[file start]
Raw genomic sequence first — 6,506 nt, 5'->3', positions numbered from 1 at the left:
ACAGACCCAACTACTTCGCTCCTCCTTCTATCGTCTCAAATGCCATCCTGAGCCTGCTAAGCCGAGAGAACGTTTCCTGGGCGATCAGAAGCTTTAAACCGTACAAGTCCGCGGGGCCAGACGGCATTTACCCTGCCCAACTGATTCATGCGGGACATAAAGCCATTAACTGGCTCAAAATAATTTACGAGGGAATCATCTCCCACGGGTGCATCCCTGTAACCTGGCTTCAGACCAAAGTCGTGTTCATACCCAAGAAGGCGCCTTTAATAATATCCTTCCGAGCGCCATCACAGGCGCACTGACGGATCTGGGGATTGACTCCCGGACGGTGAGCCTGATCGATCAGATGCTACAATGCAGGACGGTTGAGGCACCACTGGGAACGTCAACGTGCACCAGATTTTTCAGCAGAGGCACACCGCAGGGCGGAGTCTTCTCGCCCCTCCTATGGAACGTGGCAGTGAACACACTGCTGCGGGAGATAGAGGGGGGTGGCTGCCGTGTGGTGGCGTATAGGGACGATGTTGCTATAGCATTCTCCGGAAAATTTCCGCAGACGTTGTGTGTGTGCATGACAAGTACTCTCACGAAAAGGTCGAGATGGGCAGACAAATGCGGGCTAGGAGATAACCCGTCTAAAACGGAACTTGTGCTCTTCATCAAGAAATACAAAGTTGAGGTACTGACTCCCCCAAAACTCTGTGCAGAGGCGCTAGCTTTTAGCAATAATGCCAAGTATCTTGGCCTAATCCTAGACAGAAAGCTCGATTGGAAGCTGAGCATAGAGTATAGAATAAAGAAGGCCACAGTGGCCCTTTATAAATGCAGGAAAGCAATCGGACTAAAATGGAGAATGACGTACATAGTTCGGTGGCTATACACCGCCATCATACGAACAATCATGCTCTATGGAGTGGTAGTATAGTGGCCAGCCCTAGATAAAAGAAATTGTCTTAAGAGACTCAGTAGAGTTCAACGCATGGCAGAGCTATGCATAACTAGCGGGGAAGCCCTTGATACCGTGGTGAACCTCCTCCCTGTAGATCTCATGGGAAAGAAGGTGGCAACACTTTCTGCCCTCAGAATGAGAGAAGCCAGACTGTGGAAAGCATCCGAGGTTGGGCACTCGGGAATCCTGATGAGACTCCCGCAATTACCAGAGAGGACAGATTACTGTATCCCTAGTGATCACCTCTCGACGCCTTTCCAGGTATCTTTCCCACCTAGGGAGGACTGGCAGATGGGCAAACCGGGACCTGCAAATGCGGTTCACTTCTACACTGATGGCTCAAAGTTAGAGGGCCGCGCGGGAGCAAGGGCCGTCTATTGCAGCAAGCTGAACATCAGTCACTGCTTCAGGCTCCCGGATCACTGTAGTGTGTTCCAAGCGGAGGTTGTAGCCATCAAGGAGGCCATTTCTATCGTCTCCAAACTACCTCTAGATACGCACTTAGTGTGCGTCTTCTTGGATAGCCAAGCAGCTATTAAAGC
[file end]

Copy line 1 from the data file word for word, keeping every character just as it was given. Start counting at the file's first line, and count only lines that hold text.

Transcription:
Raw genomic sequence first — 6,506 nt, 5'->3', positions numbered from 1 at the left: